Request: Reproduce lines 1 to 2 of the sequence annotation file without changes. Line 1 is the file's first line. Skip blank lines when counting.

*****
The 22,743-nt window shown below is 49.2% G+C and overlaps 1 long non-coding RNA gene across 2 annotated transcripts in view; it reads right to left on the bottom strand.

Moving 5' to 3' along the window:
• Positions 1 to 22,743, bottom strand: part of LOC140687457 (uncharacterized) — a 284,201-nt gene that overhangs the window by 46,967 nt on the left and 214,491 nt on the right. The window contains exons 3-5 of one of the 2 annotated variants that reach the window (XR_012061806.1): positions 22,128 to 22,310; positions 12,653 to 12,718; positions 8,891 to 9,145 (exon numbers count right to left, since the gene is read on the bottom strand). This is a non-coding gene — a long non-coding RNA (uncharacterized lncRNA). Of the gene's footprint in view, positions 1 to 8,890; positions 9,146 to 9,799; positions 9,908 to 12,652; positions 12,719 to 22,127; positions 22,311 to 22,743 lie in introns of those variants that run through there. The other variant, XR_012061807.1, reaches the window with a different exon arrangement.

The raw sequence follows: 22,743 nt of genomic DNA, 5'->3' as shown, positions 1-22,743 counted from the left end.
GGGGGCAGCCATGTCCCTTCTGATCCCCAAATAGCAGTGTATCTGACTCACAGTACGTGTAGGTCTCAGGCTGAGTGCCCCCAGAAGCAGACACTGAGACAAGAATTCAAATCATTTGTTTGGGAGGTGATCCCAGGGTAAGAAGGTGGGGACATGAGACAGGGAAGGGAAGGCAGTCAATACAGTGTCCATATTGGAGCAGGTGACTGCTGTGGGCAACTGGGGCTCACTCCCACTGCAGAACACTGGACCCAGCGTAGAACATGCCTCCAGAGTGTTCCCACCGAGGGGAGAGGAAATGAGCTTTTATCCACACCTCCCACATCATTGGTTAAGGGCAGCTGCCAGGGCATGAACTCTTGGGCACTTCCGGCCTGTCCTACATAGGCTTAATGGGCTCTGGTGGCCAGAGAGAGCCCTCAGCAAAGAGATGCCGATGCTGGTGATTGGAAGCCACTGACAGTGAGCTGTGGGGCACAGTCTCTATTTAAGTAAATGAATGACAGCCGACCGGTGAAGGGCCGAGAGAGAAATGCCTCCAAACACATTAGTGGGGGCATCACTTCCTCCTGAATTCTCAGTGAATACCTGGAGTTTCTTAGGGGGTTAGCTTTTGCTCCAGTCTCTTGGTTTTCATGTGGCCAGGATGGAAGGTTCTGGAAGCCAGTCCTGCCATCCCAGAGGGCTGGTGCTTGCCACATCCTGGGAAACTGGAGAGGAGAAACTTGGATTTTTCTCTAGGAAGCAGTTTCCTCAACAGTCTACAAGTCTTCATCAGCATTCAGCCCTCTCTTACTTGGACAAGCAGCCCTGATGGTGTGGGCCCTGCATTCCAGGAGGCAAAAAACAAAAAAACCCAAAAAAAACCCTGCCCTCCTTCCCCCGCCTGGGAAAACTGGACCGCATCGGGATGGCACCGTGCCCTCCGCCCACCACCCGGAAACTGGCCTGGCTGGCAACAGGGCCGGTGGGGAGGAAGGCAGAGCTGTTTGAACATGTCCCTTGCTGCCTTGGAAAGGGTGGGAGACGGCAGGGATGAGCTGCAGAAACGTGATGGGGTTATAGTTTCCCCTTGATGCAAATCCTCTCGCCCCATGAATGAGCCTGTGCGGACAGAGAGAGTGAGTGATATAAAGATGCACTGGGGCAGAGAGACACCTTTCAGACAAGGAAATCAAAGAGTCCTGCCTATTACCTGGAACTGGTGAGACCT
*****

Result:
The 22,743-nt window shown below is 49.2% G+C and overlaps 1 long non-coding RNA gene across 2 annotated transcripts in view; it reads right to left on the bottom strand.

Moving 5' to 3' along the window: